With his loss, there will be one fewer Black member of Congress in an increasingly diverse House, where about 13% of members are Black, according to Pew Research.

Jones joined forces with rival Niou to speak out against Goldman and what they described as his opposition to progressive priorities including Medicare for All, the Green New Deal and legislation to expand the Supreme Court. “Conservative Democrat Dan Goldman cannot be allowed to purchase this congressional seat. Certainly not in one of the most progressive congressional districts in the country,” he said at a press conference.

Yet, Goldman may have benefited from progressive votes getting split among Jones, Niou and Rivera.

The election was also likely affected by the low turnout in late August, when many New Yorkers try to escape the city’s muggy heat. Across New York City, only about 76,000 people cast ballots in early voting, 12% less than in the June governor primary and a 60% drop from the mayoral primary last year.

Goldman’s campaign hosted a party beneath a tent at the Torch & Crown Brewing Company in Lower Manhattan, but the candidate waited for the results from a “war room” a few blocks away. Supporters ate sandwiches, including from a kosher section, and local television station NY1 played on two large screens.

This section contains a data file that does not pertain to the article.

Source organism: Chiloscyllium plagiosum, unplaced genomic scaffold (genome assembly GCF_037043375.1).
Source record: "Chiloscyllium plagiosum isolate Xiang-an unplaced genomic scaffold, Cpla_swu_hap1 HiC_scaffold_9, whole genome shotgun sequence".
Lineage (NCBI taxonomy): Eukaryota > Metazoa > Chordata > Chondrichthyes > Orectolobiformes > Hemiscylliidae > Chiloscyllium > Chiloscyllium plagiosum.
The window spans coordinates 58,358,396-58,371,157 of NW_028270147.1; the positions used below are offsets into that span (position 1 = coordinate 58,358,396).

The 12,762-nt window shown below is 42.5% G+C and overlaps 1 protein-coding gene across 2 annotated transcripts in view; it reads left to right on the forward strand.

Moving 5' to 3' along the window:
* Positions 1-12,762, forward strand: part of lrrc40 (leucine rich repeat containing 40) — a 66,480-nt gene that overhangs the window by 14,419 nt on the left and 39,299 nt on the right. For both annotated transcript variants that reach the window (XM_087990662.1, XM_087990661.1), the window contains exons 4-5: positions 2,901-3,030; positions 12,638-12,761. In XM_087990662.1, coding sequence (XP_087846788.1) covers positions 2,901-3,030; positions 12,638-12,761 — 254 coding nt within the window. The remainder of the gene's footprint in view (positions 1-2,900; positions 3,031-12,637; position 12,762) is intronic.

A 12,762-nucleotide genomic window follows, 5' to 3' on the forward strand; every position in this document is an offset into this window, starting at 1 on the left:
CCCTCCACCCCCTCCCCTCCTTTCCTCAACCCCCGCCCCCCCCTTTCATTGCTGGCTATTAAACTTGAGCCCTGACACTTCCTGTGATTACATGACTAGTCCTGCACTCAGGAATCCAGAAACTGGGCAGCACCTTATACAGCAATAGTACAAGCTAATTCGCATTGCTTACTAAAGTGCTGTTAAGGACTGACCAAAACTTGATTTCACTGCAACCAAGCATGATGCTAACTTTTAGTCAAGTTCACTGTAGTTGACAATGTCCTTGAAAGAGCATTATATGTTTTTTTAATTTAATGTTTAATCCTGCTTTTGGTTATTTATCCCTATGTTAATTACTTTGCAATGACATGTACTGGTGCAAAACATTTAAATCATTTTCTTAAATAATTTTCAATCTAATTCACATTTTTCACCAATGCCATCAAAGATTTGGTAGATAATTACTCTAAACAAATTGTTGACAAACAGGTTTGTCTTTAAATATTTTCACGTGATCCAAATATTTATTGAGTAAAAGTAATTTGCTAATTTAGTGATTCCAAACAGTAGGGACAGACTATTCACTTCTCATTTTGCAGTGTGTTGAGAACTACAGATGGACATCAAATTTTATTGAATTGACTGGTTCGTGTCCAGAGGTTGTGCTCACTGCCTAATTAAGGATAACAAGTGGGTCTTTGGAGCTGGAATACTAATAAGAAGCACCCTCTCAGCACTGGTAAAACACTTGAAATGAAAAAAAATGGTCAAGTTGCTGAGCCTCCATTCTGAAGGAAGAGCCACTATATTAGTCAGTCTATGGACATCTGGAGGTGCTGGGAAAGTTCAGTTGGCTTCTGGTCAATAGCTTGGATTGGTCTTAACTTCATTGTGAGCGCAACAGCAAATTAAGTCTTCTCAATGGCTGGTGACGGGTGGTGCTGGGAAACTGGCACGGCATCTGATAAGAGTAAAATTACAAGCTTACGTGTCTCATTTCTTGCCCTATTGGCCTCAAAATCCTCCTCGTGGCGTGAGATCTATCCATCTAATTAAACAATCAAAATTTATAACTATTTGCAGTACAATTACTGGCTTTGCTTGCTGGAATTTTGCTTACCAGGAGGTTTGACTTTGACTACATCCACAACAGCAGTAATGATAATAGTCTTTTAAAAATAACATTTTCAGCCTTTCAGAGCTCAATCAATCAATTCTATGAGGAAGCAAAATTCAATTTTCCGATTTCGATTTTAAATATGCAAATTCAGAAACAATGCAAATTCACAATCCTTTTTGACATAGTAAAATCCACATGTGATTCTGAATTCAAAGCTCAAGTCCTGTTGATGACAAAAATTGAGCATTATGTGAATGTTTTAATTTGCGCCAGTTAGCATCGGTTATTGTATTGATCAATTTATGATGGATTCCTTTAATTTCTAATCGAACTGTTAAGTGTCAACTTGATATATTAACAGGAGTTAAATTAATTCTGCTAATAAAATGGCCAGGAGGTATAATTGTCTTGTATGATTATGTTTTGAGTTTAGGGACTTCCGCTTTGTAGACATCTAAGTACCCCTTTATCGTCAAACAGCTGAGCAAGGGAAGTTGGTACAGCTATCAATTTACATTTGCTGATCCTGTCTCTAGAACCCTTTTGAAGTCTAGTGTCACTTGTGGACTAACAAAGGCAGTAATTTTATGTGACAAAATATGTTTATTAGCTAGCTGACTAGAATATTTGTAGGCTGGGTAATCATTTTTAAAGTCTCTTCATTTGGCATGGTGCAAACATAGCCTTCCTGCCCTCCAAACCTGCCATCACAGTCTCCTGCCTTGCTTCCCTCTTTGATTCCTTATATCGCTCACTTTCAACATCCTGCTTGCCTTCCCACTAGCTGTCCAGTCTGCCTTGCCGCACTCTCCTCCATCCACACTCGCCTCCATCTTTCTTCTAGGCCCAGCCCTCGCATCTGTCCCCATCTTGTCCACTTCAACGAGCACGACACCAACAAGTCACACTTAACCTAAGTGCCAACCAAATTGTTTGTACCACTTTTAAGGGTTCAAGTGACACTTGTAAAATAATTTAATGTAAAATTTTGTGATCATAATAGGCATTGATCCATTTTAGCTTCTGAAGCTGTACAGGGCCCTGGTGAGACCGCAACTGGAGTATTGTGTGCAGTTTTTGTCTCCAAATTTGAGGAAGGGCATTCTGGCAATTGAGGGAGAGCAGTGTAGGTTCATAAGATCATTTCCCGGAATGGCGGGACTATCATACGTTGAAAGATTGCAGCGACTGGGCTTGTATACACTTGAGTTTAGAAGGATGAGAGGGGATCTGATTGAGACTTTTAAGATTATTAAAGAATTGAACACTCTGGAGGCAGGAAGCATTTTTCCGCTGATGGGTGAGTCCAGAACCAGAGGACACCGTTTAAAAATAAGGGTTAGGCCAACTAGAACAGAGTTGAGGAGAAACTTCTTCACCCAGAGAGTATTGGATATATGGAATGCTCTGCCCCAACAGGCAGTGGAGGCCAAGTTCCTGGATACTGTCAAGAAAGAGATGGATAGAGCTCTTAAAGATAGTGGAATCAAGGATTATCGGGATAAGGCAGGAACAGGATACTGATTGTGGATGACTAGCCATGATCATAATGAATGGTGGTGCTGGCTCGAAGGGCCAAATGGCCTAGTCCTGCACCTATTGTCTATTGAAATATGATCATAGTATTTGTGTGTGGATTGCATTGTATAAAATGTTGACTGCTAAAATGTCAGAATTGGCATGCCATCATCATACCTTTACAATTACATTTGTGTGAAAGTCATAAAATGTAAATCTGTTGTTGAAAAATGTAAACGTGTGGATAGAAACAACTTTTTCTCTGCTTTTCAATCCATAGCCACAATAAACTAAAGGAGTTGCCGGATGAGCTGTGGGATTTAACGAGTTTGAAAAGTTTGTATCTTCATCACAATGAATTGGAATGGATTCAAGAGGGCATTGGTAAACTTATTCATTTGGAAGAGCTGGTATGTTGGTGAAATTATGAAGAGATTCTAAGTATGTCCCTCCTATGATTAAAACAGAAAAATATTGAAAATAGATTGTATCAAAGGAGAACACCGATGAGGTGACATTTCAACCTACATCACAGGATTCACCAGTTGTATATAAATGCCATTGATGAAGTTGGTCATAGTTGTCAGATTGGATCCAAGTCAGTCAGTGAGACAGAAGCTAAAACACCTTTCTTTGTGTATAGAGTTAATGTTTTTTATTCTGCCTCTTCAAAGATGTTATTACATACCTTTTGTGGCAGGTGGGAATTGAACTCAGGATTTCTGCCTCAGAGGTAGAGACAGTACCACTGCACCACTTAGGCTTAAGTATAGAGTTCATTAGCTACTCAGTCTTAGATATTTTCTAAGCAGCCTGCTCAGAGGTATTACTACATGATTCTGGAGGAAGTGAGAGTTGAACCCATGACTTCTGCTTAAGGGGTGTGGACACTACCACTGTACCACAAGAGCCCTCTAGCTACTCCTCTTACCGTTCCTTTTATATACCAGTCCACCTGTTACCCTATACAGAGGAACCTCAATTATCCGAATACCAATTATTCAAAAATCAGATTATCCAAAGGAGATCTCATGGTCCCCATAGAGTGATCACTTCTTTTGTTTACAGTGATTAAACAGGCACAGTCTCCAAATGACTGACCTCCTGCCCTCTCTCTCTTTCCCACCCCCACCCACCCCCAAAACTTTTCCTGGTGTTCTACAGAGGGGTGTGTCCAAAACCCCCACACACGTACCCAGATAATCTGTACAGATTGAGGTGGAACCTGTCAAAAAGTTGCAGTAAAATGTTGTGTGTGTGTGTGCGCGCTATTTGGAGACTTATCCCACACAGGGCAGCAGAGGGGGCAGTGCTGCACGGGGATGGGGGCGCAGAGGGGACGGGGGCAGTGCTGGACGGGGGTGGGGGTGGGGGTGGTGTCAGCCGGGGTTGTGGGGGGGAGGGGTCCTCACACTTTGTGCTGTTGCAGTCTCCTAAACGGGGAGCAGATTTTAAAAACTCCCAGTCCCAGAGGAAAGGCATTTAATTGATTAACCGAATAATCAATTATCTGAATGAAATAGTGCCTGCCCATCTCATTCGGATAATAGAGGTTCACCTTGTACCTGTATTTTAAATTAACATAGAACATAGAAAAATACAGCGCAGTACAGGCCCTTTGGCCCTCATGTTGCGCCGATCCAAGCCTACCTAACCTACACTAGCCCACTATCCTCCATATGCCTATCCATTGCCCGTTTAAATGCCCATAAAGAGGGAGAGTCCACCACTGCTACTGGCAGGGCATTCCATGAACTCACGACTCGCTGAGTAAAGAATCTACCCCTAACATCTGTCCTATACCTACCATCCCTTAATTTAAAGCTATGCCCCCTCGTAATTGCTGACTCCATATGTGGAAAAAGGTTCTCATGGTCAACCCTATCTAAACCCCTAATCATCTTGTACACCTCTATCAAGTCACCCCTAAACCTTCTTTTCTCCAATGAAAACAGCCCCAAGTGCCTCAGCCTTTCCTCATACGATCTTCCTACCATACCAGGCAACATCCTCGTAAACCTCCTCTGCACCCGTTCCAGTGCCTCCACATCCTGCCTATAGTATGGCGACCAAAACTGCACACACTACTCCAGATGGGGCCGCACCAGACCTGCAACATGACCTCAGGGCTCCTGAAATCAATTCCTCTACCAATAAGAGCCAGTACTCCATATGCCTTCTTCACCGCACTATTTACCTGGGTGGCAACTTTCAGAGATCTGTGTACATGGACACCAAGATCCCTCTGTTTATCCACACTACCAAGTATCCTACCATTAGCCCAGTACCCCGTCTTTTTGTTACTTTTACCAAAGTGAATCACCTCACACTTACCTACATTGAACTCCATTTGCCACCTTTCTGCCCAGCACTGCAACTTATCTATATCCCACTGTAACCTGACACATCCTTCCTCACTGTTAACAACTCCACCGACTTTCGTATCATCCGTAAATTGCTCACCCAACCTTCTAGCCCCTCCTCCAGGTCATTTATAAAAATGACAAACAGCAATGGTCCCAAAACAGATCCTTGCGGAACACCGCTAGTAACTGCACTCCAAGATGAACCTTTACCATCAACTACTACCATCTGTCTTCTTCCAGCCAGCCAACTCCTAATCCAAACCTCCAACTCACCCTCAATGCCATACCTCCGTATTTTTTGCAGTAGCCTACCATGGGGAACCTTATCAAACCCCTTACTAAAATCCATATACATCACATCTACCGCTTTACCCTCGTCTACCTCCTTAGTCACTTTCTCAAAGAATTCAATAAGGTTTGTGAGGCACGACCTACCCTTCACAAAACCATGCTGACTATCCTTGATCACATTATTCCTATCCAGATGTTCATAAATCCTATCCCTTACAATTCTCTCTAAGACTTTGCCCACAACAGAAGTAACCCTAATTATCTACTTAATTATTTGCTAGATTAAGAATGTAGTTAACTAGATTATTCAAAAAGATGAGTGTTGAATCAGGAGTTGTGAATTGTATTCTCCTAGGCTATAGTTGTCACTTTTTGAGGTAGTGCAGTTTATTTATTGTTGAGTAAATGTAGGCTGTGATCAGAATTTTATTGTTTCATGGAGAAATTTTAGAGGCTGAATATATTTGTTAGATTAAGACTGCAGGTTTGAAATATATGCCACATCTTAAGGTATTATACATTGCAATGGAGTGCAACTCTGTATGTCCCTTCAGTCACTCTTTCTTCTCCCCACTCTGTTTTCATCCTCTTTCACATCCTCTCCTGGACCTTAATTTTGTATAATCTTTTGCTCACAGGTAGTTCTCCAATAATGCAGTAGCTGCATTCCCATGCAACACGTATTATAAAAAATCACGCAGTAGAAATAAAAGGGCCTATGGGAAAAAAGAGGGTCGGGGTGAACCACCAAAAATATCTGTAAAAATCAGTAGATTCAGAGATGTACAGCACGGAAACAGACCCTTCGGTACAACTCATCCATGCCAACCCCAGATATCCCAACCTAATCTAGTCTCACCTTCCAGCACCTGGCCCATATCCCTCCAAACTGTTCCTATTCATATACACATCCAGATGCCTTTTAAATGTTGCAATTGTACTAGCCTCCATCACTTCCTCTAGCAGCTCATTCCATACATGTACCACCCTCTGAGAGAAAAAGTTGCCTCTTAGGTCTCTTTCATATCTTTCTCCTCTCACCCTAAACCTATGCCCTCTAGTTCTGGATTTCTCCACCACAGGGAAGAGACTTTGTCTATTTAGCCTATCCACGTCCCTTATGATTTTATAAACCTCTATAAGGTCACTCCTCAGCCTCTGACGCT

Matthew Fried, 66, a retired banker who lives on Manhattan’s Lower East Side, said he was a Goldman supporter, “otherwise I’d be in bed.” Fried, his wife and their two sons returned on Sunday from an upstate trip to make sure they would be able to vote, he added.

“I just feel he’s done a good job,” Fried said of Goldman. “He’s pro-Israel, he’s not BDS and he wasn’t afraid to jump on Trump when he needed to,” referring to the Boycott, Divestment and Sanctions movement against Israel.

Raymond Wang, 56, who lives on Staten Island and owns a business in Sunset Park, Brooklyn, called Goldman “a professional. He wants to help the working class,” Wang said.

--With assistance from Gregory Korte.

To contact the reporter on this story:
Emma Court in New York at ecourt1@bloomberg.net

To contact the editors responsible for this story:
Shelly Banjo at sbanjo@bloomberg.net

Mario Parker, John Harney

© 2022 Bloomberg L.P. All rights reserved. Used with permission.